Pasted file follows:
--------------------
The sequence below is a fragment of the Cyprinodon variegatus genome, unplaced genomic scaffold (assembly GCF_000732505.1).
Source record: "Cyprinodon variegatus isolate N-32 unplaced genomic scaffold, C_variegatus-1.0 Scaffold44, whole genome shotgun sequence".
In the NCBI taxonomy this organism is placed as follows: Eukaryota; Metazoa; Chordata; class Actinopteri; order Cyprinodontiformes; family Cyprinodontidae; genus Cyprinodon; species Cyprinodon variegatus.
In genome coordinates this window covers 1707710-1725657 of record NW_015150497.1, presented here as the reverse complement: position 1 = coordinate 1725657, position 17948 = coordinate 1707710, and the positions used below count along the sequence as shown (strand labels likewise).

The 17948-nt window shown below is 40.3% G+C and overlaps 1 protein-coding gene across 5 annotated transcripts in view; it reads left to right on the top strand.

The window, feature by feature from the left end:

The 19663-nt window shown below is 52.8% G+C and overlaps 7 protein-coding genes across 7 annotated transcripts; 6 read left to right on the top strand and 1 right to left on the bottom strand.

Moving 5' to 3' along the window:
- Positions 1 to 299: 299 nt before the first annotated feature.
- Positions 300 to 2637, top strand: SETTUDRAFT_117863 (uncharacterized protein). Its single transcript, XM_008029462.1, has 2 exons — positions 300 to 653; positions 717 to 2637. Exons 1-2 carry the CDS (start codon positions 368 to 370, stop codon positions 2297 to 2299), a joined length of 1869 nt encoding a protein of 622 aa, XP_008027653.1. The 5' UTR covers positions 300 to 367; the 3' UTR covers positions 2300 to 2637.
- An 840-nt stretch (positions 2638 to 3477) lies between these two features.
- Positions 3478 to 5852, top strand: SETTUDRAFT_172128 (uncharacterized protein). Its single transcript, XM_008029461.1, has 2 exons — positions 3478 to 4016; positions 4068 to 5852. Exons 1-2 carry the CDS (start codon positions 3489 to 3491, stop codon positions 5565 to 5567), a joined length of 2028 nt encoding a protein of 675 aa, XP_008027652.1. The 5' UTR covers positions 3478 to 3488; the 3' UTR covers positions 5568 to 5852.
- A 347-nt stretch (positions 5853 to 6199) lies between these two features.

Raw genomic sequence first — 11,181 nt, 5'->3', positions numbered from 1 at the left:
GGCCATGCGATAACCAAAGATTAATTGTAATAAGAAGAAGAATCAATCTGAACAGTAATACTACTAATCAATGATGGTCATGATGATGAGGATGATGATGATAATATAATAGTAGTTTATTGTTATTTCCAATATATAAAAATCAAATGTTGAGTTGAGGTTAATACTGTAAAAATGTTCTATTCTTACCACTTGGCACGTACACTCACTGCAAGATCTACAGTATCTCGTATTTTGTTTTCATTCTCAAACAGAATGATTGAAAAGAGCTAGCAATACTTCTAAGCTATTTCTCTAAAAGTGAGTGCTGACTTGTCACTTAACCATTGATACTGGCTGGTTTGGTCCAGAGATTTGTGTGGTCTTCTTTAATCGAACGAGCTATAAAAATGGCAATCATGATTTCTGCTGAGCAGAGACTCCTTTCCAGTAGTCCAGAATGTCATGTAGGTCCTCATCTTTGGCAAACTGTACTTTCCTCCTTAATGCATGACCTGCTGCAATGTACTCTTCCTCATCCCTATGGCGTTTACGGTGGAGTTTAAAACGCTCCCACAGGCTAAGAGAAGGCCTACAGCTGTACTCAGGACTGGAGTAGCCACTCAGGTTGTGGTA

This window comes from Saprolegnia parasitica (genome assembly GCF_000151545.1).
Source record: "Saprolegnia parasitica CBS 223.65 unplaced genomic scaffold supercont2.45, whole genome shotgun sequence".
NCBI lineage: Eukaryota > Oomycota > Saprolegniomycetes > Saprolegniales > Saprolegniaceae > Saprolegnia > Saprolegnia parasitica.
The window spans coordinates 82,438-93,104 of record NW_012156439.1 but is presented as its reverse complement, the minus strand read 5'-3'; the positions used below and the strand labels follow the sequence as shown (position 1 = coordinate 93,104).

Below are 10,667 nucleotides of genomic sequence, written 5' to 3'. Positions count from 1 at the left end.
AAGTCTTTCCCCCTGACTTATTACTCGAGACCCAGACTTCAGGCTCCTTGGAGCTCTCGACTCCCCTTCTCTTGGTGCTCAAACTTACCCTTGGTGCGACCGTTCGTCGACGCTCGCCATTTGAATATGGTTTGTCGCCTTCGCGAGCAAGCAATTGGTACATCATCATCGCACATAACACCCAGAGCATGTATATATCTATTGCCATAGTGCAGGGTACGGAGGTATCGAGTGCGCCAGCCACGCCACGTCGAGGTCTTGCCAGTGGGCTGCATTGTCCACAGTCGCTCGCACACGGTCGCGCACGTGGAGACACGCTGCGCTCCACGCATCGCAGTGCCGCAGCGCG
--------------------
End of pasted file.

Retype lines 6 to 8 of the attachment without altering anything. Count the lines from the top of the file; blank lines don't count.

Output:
The window, feature by feature from the left end:

The 19663-nt window shown below is 52.8% G+C and overlaps 7 protein-coding genes across 7 annotated transcripts; 6 read left to right on the top strand and 1 right to left on the bottom strand.

Moving 5' to 3' along the window: